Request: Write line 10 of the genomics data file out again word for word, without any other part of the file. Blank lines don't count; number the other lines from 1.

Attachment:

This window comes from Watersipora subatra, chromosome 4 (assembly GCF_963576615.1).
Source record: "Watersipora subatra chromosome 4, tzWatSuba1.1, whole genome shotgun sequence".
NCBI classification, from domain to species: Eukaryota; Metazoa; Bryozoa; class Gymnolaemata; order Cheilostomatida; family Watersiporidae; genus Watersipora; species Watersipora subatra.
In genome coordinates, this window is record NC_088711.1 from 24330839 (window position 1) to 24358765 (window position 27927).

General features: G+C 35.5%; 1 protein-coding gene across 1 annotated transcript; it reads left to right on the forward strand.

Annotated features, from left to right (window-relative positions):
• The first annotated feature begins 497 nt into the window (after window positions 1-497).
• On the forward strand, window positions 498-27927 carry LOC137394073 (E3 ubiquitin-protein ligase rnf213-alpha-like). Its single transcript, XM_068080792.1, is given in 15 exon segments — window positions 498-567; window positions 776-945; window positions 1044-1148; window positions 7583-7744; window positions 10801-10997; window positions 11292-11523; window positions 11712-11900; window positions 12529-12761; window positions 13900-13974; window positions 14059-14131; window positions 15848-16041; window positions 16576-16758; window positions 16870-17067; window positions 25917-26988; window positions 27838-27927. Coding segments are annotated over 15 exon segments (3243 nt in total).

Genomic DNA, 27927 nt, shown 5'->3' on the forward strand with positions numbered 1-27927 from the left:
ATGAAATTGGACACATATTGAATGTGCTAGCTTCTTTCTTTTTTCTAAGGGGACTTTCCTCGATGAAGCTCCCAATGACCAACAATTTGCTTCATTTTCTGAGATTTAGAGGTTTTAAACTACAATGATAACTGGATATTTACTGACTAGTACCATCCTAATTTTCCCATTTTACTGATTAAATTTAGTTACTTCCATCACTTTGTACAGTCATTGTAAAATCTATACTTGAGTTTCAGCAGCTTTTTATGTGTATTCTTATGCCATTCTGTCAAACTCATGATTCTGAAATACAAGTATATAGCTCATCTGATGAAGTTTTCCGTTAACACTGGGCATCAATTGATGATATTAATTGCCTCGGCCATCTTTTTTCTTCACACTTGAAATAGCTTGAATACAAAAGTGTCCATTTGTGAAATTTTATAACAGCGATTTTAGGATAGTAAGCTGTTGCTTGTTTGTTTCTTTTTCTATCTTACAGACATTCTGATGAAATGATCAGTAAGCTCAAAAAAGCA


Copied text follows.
ATGAAATTGGACACATATTGAATGTGCTAGCTTCTTTCTTTTTTCTAAGGGGACTTTCCTCGATGAAGCTCCCAATGACCAACAATTTGCTTCATTTTCTGAGATTTAGAGGTTTTAAACTACAATGATAACTGGATATTTACTGACTAGTACCATCCTAATTTTCCCATTTTACTGATTAAATTTAGTTACTTCCATCACTTTGTACAGTCATTGTAAAATCTATACTTGAGTTTCAGCAGCTTTTTATGTGTATTCTTATGCCATTCTGTCAAACTCATGATTCTGAAATACAAGTATATAGCTCATCTGATGAAGTTTTCCGTTAACACTGGGCATCAATTGATGATATTAATTGCCTCGGCCATCTTTTTTCTTCACACTTGAAATAGCTTGAATACAAAAGTGTCCATTTGTGAAATTTTATAACAGCGATTTTAGGATAGTAAGCTGTTGCTTGTTTGTTTCTTTTTCTATCTTACAGACATTCTGATGAAATGATCAGTAAGCTCAAAAAAGCA